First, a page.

Saloman notes that what happened was that the Congressional committee did not produce its resolution removing Zelaya from office as quickly as expected on Thursday, which, "united with the wariness of the Ambassador of the United States to support the disqualification", made it impossible for the coup d'etat to be carried out that same day.

In Honduras, the understanding at the moment was indeed that the US had played a key role, communicating to the authors of the coup that they would not support such an extra-judicial proceeding.

Saloman notes that the 1982 Honduran constitution was drafted in such a way as to make itself resistant to revision. This is what led the proponents of a new constitutional assembly to their fateful campaign: the one way they could envisage to update the fundamental constitution, given the articles written in as inalterable, was to convene a new, elected, constitutional convention in which the people of Honduras, not just the Congress, would be able to consider what guarantees of civil liberties needed to be explicitly stated, and how government might need to function in the future. This very indeterminacy of the goals allowed opponents to characterize the campaign as like the autoritarian Honduran past, where coups d'etat initiated drafting of new constitutions during which Presidential power continued dictatorially.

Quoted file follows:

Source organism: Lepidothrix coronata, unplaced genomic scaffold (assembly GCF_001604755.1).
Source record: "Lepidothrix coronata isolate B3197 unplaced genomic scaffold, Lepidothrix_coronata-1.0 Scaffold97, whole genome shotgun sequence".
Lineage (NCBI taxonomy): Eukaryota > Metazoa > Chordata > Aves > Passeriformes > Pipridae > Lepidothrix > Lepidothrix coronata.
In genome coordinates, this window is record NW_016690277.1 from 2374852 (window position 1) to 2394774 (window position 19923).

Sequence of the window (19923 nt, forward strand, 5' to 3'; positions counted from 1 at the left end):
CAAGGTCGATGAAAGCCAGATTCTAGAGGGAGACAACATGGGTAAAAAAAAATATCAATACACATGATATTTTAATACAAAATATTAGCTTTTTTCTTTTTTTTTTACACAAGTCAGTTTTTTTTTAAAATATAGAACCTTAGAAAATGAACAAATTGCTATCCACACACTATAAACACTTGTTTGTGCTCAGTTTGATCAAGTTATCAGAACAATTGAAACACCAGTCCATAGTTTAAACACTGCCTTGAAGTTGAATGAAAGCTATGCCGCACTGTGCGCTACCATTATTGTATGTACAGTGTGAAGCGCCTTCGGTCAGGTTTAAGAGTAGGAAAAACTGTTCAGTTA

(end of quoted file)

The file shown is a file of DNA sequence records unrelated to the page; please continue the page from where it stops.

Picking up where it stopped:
Saloman identifies the groups who crystallized around opposition to the poll as including political parties; political institutions, with the Supreme Court named by the Congress and owing political loyalty directly to the Congress and to the heads of the political parties to which they belong, and the Congress headed by the loser of the Liberal Party primary for presidency, who blamed Zelaya for lack of support; and the various legal branches, all of whom again owed party loyalty to the Congressional officials who named them to their posts. For me, this is the key thing US commentators fail to understand: by design, the 1982 Honduran constitution lodged a great deal of power in the Congress and little in the Presidency. This includes, notably, the Electoral Tribunal which determined that a public opinion poll was covered by laws passed to oversee binding referenda.

Saloman also notes that the business community opposed President Zelaya, largely due to his decision to raise the minimum wage despite their opinions against it.

Finally, she notes, Honduran media, control of which is highly concentrated in a few hands, including the owners of three of the major newspapers, La Tribuna, El Heraldo, and La Prensa, were opposed to the Zelaya government in part because it declined to give government contracts to these media, in part due to party politics both between the Liberal and Nacional parties and within the Liberal party.